Rose took a step forward, wringing her hands together. “She likes to be rocked to sleep. And don’t forget to do tummy time with her. Oh, and lay her on her back to—”
“Don’t worry, Rose. We’ve got it covered,” Skye said with a smile, then turned to her companion. “Right?”
When he didn’t answer Skye elbowed him in the gut and Rose’s eyes widened. Her sister was an unapologetic pacifist. Even going so far as to releasing water bugs that would sneak into the house during dry summers. Rose’s preferred method was a good stomping with the nearest heavy object.
“Right,” Tristan grunted and crossed his muscular arms.
They made the oddest couple, Rose thought. Not necessarily in looks. Tristan was as lean and tall as Skye was curvy and short. His face severely handsome while Skye’s freckled one glowed with an innate happiness.
Skye was so alive. Always in motion. She spoke with her hands, and laughed easily while Tristan’s movements seemed to be guarded and efficient. Rose couldn’t have asked for a better doctor—not for Ivy and certainly not for herself.
“What time is Alexander supposed to pick you up?” Skye gently swayed back and forth with Ivy in her arms, making little popping noises with her lips.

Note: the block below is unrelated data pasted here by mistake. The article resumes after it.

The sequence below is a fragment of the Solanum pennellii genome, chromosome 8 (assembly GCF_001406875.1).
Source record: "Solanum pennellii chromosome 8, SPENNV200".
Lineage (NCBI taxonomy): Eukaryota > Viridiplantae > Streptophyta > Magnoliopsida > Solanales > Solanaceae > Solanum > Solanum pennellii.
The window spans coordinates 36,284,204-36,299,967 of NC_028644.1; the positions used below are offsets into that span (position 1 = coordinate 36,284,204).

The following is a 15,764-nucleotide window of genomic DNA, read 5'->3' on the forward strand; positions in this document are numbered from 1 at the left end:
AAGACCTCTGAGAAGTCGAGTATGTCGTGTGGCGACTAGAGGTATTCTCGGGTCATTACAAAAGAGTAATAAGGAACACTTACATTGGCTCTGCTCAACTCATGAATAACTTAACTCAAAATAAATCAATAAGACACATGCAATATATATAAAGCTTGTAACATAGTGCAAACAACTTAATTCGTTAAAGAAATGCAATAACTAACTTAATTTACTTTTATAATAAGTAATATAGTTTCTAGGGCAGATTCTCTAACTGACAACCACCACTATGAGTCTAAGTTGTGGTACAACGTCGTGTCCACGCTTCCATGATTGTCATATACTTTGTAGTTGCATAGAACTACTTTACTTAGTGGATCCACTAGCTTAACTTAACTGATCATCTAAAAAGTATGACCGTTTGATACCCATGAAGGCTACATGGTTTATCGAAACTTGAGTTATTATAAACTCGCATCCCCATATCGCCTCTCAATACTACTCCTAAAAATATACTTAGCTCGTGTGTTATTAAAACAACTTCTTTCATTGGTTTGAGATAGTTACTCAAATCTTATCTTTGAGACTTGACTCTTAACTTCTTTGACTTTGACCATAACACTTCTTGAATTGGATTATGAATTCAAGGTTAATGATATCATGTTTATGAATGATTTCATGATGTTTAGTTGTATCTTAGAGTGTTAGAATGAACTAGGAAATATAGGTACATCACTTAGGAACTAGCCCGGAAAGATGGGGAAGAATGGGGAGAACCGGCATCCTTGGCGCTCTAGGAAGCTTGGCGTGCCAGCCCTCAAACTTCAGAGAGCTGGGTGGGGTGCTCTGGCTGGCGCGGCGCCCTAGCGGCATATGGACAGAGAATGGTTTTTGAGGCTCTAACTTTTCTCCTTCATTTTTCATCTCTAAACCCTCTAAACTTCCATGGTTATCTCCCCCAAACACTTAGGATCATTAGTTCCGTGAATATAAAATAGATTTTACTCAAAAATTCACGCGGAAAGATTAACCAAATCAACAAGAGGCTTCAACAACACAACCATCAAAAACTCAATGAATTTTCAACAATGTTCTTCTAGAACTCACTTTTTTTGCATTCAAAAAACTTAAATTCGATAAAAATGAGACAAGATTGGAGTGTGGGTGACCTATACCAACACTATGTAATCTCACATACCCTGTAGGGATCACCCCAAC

Rose opened her mouth to answer and then quickly shut it, her brow creasing. Sasha had never given her a time. In fact he’d never said where they were going. Heat crept up her neck. Good thing she’d worn her favorite lavender colored turtleneck today. “After he’s done for the day,” she said vaguely, then directed her attention to Tristan. “How are you going to manage your patients and help Skye?”
“Luke Ambrose joined my practice,” he said, his silvery eyes roamed over her sister. In fact he’d barely glanced away from Skye the entire time. Rose looked away before she smiled. Unfortunately, she found Jason staring at her from across the street. What was he doing down here and why was he by Sasha’s front door? It wasn’t like he needed help in the job department and Jason sure as hell wasn’t going to donate his money or clothes to a good cause. Actually, the only one he invested in was the get-him-to-the-top-as-fast-as-possible cause. A seriously worthy endeavor.